Windrush scandal will happen again if government persists with immigration plans, lawyers warn

MPs will be ‘complicit in future injustices’ – unless they block proposals to deny people access to files about themselves for ‘immigration control’

Rob Merrick
Deputy Political Editor
Tuesday 24 April 2018 09:09
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Lawyer Barry O'Leary warns Windrush scandal will happen again if government persists with immigration plans

The Windrush scandal will be repeated unless the Home Office drops plans that would prevent other immigrants proving their right to be in the UK, lawyers are warning.

Controversial new data protection laws will deny people access to their personal information the government holds, if it would “undermine immigration control”.

The Law Society has warned the exemption would lead to people being wrongly deported or denied health treatment – in a mirror image of the treatment of the Windrush generation.

Unless Amber Rudd drops the proposal, her promise to “show they have learned the lessons from Windrush” would be hollow, said Barry O’Leary, a member of its immigration law committee.

Urging MPs to rebel, he said: “If they let it go through in its current format, then I’m afraid they are complicit in future injustices.”

The home secretary is certain to be challenged on the latest controversy when she appears before the home affairs committee on Wednesday, to be interrogated about the Windrush debacle.

'They were going to send me back to Jamaica. I’ve never been to Jamaica': Son of Windrush immigrant threatened with deportation

The Independent revealed last October that the exemption in the data protection bill would remove data privacy rights for immigration investigations.

Now the Law Society, which represents solicitors, and the Bar Council, which represents barristers, has raised the alarm over the way it will prevent people obtaining files about themselves through “subject access requests”.

Mr O’Leary, speaking to BBC Radio 4’s Today programme, said they were a crucial tool because the Home Office “frequently makes mistakes”.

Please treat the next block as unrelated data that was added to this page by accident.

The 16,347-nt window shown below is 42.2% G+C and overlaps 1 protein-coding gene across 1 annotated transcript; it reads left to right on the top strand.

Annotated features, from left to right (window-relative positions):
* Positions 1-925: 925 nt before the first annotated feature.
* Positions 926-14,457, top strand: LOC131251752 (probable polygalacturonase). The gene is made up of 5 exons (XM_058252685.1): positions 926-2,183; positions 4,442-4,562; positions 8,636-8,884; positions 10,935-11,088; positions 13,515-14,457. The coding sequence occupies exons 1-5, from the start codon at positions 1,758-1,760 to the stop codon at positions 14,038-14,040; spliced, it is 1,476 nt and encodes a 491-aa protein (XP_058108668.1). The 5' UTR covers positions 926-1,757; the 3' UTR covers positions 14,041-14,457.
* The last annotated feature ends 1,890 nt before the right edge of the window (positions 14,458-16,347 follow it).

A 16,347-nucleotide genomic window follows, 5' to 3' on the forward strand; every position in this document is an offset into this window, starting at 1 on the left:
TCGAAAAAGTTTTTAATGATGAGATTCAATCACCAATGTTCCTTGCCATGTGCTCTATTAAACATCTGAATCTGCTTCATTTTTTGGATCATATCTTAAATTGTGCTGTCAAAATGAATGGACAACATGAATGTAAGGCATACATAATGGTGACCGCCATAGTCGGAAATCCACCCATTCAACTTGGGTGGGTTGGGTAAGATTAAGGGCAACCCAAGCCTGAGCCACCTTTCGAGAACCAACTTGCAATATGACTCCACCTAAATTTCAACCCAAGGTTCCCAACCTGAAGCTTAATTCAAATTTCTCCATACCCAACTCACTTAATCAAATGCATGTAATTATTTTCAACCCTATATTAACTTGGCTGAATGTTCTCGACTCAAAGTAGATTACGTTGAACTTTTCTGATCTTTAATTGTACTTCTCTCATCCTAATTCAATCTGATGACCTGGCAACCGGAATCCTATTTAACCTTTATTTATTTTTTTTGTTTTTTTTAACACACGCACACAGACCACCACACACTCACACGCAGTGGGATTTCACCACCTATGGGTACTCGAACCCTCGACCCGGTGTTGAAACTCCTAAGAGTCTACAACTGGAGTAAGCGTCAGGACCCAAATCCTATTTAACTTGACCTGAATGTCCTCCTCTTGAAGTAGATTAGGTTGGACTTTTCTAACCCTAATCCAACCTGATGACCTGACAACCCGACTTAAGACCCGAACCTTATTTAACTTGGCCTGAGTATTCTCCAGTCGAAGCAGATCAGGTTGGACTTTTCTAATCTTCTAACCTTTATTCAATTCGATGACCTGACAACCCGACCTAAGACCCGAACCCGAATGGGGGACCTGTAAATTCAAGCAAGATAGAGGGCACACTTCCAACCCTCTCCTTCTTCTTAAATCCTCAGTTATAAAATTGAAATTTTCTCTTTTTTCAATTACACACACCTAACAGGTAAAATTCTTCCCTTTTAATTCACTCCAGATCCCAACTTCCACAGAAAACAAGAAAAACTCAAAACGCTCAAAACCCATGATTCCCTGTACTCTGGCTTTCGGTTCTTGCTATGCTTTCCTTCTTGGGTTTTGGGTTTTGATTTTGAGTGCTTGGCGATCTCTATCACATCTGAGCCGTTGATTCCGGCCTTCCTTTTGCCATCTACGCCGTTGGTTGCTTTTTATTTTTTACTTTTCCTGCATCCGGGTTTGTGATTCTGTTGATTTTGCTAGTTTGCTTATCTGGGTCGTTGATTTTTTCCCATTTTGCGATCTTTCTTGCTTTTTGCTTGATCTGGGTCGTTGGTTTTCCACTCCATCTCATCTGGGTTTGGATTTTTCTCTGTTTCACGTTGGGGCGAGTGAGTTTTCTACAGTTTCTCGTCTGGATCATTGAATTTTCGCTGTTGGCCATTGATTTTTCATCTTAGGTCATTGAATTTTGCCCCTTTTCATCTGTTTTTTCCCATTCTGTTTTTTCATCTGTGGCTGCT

“Individuals use this frequently, as do lawyers on their behalf, because we can show – through these requests – that they actually have status, even if the Home Office says otherwise,” he said.

Mr O’Leary gave the example of a man detained and threatened with deportation to Somalia, despite his protests that he was British.

“Through doing one of these requests, the lawyer could show that on his own Home Office file it could be proved that he was British.

“If it is the Home Office that is making the mistake, we can’t allow them to stop the individual showing that they’ve made the mistake.”

The new law would allow appeal to the information commissioner, but Mr O’Leary added: “I’m afraid that the individual might then be on the other side of the world, because the Home Office has deported them.”

The civil rights group Liberty has warned that millions of migrants could have their personal information “corrected or erased” without knowing it is happening.

Gracie Bradley, Liberty’s advocacy officer, said: “It will be near-impossible to challenge poor decision-making in immigration cases, or prevent the Home Office destroying evidence that could help people prove their right to be here.

“And immigration enforcement teams will find it even easier to secretly access confidential information collected by trusted public services like schools and hospitals.”

A Home Office spokesperson said: “It is wrong to say that the proposed narrow exemption in the data protection bill is an attempt to deny people access to their data.

“People will still be able to request data as they can now and will be met in all cases except where to do so could undermine our immigration control.

“They will have the right to complain to the information commissioner if they disagree with any use of the immigration exemption and we would always want to assist those whose claims are in question.”

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